Nancy Talbott had the biggest entry of the show – 70 Goldens and only five AOMs. It was so nice to see so many Goldens in one place. It was not easy to whittle down to the nine dogs that would get a ribbon. Exhibitors are disappointed when they leave the ring without a ribbon, but people do not realize that judges feel so bad when top dogs cannot get an award.

Dr. Niksa Lemo, a worldwide highly respected judge, did Dobes, Boxers and Danes. Niksa is from Croatia, and these breeds are very different from the European type. Niksa judges often in the Western Hemisphere, so he is very used to the American type. We have to remember that in Boxers we have not only American and European type, but also English type, which is between the two.

This year Westminster had five foreign judges. Besides those already mentioned there was Bert Easdon of the famous Yakee from the U.K. Bert Pekingese had dogs he bred win the group at the Garden three years in a row – 2003, 2004 and 2005. In recent years the Pekes that have won at the Garden go back to Bert’s breeding. On Tuesday Bert had 155 dogs – most of the major Toy breeds plus Bostons, which he is also known for.

Wednesday evening the Sporting, Working and Terrier groups were judged, followed by BIS. Everyone felt it was as strong a final as we have seen at the Garden. All seven were exceptionally top specimens of their breed. The eventual Best in Show winner, the Bloodhound, was the dog with the least of a record going in there. This dog just started to be shown in January. In April 2021 I saw him win two specialties in Timonium under Polly Smith and Jimmy Mitchell. I told Heather he would have a great year. She felt he was not at his peak yet and would not be campaigned until the start of 2022.

The Reserve Best in Show-winning Frenchie, the number-one dog in the country, is the first of his breed to get an award that high at the Garden.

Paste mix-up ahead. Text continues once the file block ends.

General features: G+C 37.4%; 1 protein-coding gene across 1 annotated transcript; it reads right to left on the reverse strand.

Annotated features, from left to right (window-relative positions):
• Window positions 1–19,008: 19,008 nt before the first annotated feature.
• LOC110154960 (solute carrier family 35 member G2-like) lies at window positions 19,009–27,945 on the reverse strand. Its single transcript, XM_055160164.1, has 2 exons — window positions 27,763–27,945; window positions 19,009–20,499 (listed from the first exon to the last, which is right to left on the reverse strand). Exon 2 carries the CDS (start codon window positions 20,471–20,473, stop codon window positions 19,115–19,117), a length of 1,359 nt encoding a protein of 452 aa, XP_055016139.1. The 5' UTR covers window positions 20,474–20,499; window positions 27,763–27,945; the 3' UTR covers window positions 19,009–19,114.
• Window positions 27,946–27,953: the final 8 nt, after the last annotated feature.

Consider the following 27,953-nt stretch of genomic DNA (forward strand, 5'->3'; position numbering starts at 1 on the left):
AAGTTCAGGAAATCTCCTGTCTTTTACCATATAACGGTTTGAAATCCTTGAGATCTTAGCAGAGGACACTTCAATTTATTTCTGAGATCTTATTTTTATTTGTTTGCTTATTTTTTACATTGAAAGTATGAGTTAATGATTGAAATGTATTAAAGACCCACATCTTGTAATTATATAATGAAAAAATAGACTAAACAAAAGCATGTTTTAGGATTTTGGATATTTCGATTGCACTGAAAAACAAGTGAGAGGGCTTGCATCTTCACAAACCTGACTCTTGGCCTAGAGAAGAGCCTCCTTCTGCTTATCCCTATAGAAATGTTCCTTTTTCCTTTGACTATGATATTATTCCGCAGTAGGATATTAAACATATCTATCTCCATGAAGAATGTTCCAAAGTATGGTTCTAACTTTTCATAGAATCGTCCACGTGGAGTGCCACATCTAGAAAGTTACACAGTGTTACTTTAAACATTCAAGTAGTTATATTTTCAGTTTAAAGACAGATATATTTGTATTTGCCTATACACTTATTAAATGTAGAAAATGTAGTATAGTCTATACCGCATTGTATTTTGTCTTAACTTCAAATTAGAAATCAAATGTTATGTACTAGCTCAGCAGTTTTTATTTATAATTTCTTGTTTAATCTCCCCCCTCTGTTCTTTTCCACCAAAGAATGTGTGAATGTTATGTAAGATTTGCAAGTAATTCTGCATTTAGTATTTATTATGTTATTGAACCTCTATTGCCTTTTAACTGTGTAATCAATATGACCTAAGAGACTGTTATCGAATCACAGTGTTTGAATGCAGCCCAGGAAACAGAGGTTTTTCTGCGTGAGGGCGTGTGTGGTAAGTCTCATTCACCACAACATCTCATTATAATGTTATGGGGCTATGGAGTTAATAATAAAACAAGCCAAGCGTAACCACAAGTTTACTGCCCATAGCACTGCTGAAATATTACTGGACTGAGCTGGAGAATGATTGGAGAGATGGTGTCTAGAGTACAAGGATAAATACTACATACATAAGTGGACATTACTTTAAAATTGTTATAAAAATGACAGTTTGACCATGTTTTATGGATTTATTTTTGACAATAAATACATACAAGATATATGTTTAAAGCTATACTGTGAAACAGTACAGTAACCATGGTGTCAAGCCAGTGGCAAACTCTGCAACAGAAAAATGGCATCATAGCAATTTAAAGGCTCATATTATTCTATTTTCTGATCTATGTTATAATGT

I believe it was the last show for the Samoyed, “Stryker,” who was the number-one dog in the country last year, and has won more than 100 BIS. Canada must be so proud of this Canadian-bred dog. The English Setter, the Bloodhound and the Frenchie were all owner-breeder-handled. This shows that today our best dogs are bred by handlers. The Lakeland and the Maltese are also owned by their handlers.

When Donald Sturz stepped out on the stage, you could see the joy and emotions running through his mind. Donald is one of the youngest judges to do BIS. Donald has been in dogs since he was around 10 years old. It has to be the thrill of a lifetime to judge BIS at the Garden. I am sure Nancy Talbott and Beth Sweigart felt the same about their breed assignments.

It was three great days seeing so many, many great dogs. We all owe a great deal of thanks to Westminster for staging a very demanding event. David Haddock and David Helming had a great committee behind them. Kudos always have to go to Florence Foti, director of operations. Florence is seen so rarely on the floor because she is in the office holding everything together or solving problems that arise. Hopefully in the very near future we will know a date and location for 2023. Not having either makes it difficult to do a judging panel. Ann Ingram had to cancel this year due to the conflict of the Garden and the World Dog Show in Madrid starting the day after Westminster.



© Dog News. This article may not be reposted, reprinted, rewritten, excerpted or otherwise duplicated in any medium without the express written permission of the publisher

Stay Connected

YES! Send me Dog News' free newsletter!